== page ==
Pipe Organ Advice

Memo from a local pipe organ builder

While working with a church in South Philadelphia, we learned about a September 15, 2006 memo from the Mudler-Hunter Company, Pipe Organ Builders, 2638 W. Gordon Street, Philadelphia 19132, (215) 229-5470.  We thought you might like to read it too:

“To prolong the life of the pipe organ, keep the heat as LOW as possible when the building is not in use. This not only adds years to the leather and other material in the instrument, but also saves on the fuel bill.

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Charging for Rented Space

A compendium of information
January 2001,The Interfaith Coalition on Energy

How to Determine Energy Costs for Rented Space

Frequently, ICE receives requests from churches who are interested in renting space to groups, but they are confused about what to charge to cover energy costs.

If you go through the following steps, you will arrive at a rough estimate of the energy cost involved in renting space in your facility. Please bear in the result from following these steps is an estimate of energy cost. lf you can actually measure the consumption for use of the various parts of your facility, those measurements would likely be more accurate than an estimate.

We think that it is best to estimate energy costs for rented space in two ways.

The first way involves estimates of energy costs for the occasional user. For your protection, it is best to anticipate that these users will want to rent space during the coldest hour in the winter or hottest hour in the summer.

The second way involves estimates of energy costs for the regular user, such as a day-care center or Alcoholics Anonymous, that will occupy your facility regularly, every week over a longer period of time.

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Questions to Ask Contractors

Are you soliciting bids for work on your systems for heating, lighting, cooling, ventilating, cooking or water heating?

Here are some suggestions to check the quality of the proposals you receive.

Does the contractor:

Include references for similar recent projects along with the proposal?

List his or her street address and phone numbers, or just a post office box?

Date the proposal?

Clearly describe what will be done?

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Questions for Retiring Custodians, Janitors and Maintenance Supervisors

Religious buildings are complicated – big boilers, commercial air conditioning systems, stained glass, pipe organs, slate roofs, masonry and artwork.  Inside religious buildings are terrazzo, tile, wood, concrete, and sometimes rubber floors. Add to that the ability of a custodian to deal with various agendas, myths, committee politics, tight budgets, and the mission of the congregation, and we then know it takes a special person to maintain our buildings.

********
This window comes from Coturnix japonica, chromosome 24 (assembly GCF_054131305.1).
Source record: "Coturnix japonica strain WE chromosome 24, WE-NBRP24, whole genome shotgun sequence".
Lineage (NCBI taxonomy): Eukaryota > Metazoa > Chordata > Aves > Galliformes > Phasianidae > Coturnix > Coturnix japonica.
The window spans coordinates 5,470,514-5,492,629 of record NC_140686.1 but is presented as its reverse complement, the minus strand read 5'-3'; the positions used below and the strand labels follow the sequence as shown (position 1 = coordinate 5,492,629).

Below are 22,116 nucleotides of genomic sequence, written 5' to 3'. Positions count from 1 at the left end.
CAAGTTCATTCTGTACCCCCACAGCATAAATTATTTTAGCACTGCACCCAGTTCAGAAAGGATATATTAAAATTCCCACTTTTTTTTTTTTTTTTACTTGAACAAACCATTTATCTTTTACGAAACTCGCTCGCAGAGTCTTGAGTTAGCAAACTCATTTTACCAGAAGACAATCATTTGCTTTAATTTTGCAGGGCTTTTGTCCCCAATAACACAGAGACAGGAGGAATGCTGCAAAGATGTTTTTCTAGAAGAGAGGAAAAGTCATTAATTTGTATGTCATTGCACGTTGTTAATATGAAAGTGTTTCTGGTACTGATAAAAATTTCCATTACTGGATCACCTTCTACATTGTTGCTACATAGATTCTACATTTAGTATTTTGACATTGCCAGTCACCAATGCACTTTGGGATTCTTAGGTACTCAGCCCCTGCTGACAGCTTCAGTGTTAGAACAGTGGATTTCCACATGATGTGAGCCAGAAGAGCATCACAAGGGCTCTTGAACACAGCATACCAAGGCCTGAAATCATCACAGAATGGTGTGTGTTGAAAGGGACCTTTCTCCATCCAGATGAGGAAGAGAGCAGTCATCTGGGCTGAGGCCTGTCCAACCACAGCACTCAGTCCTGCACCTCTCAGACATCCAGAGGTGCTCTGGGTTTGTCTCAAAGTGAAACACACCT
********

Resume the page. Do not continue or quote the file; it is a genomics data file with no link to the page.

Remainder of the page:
And, then they retire.  What can your congregation do to smooth the transition from an experience maintenance person to someone just starting out? 

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Questions and Requests for Vendors of Control Systems

From the Interfaith Coalition on Energy, September 17, 2005

We are fans of very simple control systems.  Often, however, we hear from congregations who have been approached by sales people selling energy management or building automation systems, or other types of complicated control systems. We think that congregations purchasing such control systems, give up control of their facilities to some extent to the installing contractor. 

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Suggestions for Facility Maintenance, Maintainance Hints

By Andrew Rudin, Project Coordinator, The Interfaith Coalition on Energy

Congregations face several difficulties in developing a good maintenance program for their buildings and equipment. Changes in property committees, maintenance personnel and clergy disrupt the continuity of maintenance programs.  ICE has some suggestions for developing and improving maintenance of buildings and mechanical systems.

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Draft of a Job Description for a Property Manager for a religious congregation

Job Description Property Manager

 ( This Article is available to download in a printable version in PDF Format here )

[Alternative titles — Sexton, Custodian, Maintenance Person]

The following is a draft of a job description for a Property Manager for a religious congregation.  Each congregation who uses this document must fill in blanks, strike out phrases that do not apply and add phrases that do apply.  The goal of the final document is to be used by both the congregation and the Property Manager to improve communication and facilitate better facility management with fewer misunderstandings.

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Hints about Installing New Heating Systems

The Interfaith Coalition on Energy – July 2004 (Revised November 2012)

When a congregation wants to replace a heating system, here are a series of suggestions to them that could lower both the purchase cost and the cost of installation.  If you have old equipment, you should start setting aside funds for replacing it. The typical life of a boiler or furnace is 25 to 35 years. 

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